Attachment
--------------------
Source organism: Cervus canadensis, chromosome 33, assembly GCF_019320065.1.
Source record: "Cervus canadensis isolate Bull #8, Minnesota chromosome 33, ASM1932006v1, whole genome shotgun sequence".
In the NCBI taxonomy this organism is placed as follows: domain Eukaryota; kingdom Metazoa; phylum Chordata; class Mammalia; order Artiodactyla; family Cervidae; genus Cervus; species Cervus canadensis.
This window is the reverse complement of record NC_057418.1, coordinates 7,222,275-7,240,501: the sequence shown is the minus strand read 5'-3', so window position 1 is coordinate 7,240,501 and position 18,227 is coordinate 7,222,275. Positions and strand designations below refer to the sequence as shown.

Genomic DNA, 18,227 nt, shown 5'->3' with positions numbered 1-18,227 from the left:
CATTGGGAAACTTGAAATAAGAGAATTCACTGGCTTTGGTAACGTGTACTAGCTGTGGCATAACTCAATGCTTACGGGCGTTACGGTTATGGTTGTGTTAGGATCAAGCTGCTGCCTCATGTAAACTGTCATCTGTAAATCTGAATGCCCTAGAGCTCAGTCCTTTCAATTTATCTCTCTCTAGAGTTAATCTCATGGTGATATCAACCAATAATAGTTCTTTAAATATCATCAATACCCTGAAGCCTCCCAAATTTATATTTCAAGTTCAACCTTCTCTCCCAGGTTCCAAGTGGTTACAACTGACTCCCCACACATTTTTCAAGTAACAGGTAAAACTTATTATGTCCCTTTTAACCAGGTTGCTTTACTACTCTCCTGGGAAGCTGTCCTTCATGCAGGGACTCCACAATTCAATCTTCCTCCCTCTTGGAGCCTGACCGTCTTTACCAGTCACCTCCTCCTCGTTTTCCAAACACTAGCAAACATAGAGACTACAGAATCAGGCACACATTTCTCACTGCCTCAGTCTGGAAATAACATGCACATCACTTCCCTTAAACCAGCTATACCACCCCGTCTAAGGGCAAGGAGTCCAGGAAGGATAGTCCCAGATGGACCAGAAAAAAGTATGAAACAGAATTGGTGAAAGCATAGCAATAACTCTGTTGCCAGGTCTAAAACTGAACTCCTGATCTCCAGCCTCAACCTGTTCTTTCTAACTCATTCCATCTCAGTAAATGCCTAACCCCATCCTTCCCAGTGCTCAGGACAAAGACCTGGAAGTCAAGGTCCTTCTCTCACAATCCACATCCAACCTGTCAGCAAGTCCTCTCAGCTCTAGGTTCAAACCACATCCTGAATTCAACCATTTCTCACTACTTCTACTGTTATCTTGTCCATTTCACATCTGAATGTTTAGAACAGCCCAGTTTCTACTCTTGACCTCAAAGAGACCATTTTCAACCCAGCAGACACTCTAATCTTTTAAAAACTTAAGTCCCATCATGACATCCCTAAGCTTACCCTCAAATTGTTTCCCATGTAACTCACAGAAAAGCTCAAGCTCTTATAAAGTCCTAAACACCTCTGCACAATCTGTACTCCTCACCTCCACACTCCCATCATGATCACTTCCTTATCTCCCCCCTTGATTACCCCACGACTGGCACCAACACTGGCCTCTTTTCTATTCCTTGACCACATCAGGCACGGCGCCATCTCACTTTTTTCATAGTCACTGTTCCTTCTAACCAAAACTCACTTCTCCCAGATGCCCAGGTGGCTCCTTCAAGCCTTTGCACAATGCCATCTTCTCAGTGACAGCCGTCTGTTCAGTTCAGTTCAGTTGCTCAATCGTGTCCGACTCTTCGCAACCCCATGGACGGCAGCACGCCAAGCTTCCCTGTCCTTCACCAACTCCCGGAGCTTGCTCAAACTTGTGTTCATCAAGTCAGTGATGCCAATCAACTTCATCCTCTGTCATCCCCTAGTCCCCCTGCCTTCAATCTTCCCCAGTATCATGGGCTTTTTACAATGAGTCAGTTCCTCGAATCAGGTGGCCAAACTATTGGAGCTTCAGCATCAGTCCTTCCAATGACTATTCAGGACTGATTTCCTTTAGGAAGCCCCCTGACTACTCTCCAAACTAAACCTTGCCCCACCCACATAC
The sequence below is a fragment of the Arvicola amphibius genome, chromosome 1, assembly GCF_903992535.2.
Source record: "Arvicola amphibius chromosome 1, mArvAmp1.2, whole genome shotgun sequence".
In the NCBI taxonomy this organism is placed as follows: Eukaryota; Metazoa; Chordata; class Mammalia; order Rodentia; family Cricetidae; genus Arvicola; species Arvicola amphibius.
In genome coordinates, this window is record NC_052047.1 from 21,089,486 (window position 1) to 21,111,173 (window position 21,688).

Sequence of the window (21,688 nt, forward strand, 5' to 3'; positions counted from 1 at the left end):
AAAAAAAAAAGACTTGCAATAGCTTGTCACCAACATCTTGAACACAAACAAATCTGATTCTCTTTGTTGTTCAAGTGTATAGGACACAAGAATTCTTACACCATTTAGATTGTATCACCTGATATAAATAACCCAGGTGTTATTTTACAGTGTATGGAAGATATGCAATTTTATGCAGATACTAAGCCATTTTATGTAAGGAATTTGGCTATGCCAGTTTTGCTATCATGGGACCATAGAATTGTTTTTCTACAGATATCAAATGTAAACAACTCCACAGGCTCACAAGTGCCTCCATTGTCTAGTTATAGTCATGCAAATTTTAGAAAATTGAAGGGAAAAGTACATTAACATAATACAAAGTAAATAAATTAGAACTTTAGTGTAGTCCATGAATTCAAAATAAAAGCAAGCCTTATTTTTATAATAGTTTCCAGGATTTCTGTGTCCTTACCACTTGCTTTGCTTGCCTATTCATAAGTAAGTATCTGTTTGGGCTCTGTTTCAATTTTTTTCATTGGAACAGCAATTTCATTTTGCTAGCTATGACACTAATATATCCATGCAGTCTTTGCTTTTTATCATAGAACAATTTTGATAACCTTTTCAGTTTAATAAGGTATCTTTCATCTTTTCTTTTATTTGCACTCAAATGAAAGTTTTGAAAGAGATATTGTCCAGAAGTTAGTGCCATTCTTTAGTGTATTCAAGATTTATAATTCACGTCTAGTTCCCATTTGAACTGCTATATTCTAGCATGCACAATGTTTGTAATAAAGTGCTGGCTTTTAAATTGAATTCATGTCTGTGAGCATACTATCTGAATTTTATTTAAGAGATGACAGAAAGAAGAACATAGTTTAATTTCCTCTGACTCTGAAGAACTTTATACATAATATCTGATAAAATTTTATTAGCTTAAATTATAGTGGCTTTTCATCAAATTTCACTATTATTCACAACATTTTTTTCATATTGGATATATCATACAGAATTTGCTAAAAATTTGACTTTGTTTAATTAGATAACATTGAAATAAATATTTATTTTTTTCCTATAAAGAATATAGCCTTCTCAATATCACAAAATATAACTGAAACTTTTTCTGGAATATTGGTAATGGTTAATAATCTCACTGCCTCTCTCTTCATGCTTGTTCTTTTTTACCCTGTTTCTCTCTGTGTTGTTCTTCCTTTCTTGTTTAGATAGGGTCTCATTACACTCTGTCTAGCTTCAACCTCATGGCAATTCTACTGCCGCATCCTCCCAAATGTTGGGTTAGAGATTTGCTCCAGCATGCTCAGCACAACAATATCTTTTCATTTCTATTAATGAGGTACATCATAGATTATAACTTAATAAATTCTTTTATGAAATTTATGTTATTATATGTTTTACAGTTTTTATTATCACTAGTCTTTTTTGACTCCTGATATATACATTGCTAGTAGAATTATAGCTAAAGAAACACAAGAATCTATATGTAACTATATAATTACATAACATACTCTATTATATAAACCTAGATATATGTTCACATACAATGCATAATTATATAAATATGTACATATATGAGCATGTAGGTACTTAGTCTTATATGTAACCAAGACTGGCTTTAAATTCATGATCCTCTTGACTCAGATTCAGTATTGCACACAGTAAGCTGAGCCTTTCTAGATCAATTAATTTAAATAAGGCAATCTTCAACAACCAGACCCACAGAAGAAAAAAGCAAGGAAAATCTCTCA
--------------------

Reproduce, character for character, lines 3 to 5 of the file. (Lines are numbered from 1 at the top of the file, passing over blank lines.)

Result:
In the NCBI taxonomy this organism is placed as follows: domain Eukaryota; kingdom Metazoa; phylum Chordata; class Mammalia; order Artiodactyla; family Cervidae; genus Cervus; species Cervus canadensis.
This window is the reverse complement of record NC_057418.1, coordinates 7,222,275-7,240,501: the sequence shown is the minus strand read 5'-3', so window position 1 is coordinate 7,240,501 and position 18,227 is coordinate 7,222,275. Positions and strand designations below refer to the sequence as shown.

Genomic DNA, 18,227 nt, shown 5'->3' with positions numbered 1-18,227 from the left: